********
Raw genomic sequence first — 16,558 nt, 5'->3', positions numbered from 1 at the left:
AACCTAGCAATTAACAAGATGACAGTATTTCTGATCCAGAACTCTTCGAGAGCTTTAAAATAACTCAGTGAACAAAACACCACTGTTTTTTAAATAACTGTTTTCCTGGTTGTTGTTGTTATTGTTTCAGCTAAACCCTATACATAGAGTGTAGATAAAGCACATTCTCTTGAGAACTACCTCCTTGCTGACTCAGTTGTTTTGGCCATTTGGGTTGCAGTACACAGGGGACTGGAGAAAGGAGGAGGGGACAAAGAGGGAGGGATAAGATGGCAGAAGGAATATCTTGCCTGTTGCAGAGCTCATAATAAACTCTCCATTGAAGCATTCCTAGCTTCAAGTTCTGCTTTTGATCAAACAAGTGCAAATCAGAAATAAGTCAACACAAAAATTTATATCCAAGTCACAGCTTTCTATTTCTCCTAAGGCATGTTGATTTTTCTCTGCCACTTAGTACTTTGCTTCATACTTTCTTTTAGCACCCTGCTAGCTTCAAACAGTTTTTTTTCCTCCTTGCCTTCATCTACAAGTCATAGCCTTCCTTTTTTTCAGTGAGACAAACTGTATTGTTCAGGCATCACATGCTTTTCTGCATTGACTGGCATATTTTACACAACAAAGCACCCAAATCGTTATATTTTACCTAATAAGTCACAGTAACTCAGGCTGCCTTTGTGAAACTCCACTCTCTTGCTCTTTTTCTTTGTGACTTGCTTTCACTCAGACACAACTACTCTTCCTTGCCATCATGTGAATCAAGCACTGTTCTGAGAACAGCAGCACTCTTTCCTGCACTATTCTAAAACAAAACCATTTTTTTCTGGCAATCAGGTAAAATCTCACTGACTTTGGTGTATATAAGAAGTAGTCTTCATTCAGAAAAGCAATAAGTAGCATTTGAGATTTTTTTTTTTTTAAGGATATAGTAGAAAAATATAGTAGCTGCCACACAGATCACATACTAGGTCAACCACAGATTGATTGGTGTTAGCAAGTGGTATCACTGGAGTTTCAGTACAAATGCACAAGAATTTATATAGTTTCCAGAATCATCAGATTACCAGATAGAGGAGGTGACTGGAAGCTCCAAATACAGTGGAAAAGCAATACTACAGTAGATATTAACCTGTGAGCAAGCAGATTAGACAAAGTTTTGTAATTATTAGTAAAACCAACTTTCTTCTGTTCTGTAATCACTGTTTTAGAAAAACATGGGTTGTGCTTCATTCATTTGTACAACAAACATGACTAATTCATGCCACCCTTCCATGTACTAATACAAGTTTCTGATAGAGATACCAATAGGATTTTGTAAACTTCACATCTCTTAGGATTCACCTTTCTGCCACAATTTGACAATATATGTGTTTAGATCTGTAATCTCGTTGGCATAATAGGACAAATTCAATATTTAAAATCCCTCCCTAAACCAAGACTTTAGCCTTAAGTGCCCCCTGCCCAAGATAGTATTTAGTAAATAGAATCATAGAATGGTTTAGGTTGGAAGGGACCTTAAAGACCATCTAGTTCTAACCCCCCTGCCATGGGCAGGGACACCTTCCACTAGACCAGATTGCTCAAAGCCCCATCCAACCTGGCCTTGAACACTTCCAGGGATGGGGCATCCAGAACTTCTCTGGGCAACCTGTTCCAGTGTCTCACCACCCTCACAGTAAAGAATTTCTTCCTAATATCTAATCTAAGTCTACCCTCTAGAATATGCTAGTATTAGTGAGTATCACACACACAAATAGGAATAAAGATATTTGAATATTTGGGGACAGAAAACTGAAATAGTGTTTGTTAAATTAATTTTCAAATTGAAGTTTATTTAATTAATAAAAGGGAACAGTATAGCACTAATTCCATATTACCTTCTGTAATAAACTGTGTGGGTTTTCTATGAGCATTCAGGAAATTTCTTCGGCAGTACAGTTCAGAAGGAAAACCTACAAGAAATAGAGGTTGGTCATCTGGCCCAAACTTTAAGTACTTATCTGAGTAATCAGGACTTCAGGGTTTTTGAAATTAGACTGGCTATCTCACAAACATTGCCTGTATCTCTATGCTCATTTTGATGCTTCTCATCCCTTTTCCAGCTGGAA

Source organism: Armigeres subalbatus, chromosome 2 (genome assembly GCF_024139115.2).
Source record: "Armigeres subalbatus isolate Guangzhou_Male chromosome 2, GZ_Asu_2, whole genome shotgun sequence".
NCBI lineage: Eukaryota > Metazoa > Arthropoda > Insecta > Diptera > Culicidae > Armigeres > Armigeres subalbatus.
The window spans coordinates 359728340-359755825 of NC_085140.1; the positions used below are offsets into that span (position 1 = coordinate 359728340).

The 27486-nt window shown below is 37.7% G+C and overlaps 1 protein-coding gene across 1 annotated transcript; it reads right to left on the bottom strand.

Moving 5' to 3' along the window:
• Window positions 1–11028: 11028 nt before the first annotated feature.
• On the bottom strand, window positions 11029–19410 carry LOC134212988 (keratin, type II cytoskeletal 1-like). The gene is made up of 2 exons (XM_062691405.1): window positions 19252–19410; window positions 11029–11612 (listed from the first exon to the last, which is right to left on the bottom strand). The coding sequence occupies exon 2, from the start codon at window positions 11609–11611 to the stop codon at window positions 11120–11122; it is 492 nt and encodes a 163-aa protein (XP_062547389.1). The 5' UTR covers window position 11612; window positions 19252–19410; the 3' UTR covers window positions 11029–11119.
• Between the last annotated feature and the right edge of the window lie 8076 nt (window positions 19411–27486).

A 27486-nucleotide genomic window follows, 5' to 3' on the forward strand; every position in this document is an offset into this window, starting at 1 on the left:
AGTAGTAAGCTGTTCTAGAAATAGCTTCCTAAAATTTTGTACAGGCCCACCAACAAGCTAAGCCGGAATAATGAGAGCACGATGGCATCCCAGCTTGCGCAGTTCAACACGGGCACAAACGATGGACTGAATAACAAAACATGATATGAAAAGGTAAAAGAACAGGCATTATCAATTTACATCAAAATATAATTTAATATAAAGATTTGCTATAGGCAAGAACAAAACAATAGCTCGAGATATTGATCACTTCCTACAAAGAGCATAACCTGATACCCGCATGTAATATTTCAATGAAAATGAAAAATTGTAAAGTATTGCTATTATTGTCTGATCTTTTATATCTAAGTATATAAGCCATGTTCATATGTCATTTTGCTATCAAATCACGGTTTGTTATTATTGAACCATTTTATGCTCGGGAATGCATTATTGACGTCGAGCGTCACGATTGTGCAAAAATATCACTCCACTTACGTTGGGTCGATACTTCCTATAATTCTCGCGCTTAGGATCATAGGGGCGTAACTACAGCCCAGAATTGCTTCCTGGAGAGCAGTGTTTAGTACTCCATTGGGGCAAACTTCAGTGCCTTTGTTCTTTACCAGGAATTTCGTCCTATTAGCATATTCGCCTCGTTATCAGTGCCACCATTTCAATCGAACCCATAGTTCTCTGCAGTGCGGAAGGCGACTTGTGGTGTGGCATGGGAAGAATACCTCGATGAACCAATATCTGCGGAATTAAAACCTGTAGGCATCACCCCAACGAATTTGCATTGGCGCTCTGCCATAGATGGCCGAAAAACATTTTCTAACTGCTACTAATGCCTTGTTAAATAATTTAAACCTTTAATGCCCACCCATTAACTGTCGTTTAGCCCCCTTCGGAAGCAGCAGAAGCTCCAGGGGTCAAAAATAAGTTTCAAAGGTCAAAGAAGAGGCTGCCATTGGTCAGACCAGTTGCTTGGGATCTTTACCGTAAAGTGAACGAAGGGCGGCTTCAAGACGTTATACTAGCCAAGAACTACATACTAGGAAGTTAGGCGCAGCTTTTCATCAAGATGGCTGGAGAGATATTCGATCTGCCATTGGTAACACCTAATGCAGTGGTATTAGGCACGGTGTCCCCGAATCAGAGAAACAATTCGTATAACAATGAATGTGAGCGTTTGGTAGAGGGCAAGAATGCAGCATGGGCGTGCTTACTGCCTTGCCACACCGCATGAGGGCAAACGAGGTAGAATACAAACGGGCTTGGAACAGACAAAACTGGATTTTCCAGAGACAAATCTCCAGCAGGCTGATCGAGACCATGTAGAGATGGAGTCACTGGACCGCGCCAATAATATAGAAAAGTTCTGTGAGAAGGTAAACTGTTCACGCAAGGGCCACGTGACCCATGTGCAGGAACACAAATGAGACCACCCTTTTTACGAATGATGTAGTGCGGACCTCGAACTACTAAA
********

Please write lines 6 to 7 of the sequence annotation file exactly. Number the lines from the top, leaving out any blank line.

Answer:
The window spans coordinates 359728340-359755825 of NC_085140.1; the positions used below are offsets into that span (position 1 = coordinate 359728340).

The 27486-nt window shown below is 37.7% G+C and overlaps 1 protein-coding gene across 1 annotated transcript; it reads right to left on the bottom strand.